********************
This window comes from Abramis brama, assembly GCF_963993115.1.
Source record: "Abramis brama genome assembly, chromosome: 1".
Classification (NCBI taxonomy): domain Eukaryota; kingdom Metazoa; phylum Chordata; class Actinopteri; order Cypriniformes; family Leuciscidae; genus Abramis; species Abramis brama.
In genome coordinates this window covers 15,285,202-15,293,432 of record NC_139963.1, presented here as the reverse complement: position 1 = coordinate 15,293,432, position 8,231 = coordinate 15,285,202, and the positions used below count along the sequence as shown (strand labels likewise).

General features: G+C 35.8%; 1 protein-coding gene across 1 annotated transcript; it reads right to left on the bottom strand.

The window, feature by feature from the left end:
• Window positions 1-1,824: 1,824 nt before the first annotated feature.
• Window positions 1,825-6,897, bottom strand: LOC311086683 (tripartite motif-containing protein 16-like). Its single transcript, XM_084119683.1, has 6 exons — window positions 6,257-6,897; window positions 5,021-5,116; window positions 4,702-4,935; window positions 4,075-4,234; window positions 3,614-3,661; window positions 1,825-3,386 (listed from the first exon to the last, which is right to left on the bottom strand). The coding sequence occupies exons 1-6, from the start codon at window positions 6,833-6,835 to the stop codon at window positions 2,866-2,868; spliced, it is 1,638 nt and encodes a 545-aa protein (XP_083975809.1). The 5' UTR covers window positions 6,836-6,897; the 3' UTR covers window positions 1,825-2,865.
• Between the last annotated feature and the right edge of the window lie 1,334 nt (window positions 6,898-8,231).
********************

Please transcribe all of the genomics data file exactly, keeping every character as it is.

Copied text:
This window comes from Abramis brama, assembly GCF_963993115.1.
Source record: "Abramis brama genome assembly, chromosome: 1".
Classification (NCBI taxonomy): domain Eukaryota; kingdom Metazoa; phylum Chordata; class Actinopteri; order Cypriniformes; family Leuciscidae; genus Abramis; species Abramis brama.
In genome coordinates this window covers 15,285,202-15,293,432 of record NC_139963.1, presented here as the reverse complement: position 1 = coordinate 15,293,432, position 8,231 = coordinate 15,285,202, and the positions used below count along the sequence as shown (strand labels likewise).

General features: G+C 35.8%; 1 protein-coding gene across 1 annotated transcript; it reads right to left on the bottom strand.

The window, feature by feature from the left end:
• Window positions 1-1,824: 1,824 nt before the first annotated feature.
• Window positions 1,825-6,897, bottom strand: LOC311086683 (tripartite motif-containing protein 16-like). Its single transcript, XM_084119683.1, has 6 exons — window positions 6,257-6,897; window positions 5,021-5,116; window positions 4,702-4,935; window positions 4,075-4,234; window positions 3,614-3,661; window positions 1,825-3,386 (listed from the first exon to the last, which is right to left on the bottom strand). The coding sequence occupies exons 1-6, from the start codon at window positions 6,833-6,835 to the stop codon at window positions 2,866-2,868; spliced, it is 1,638 nt and encodes a 545-aa protein (XP_083975809.1). The 5' UTR covers window positions 6,836-6,897; the 3' UTR covers window positions 1,825-2,865.
• Between the last annotated feature and the right edge of the window lie 1,334 nt (window positions 6,898-8,231).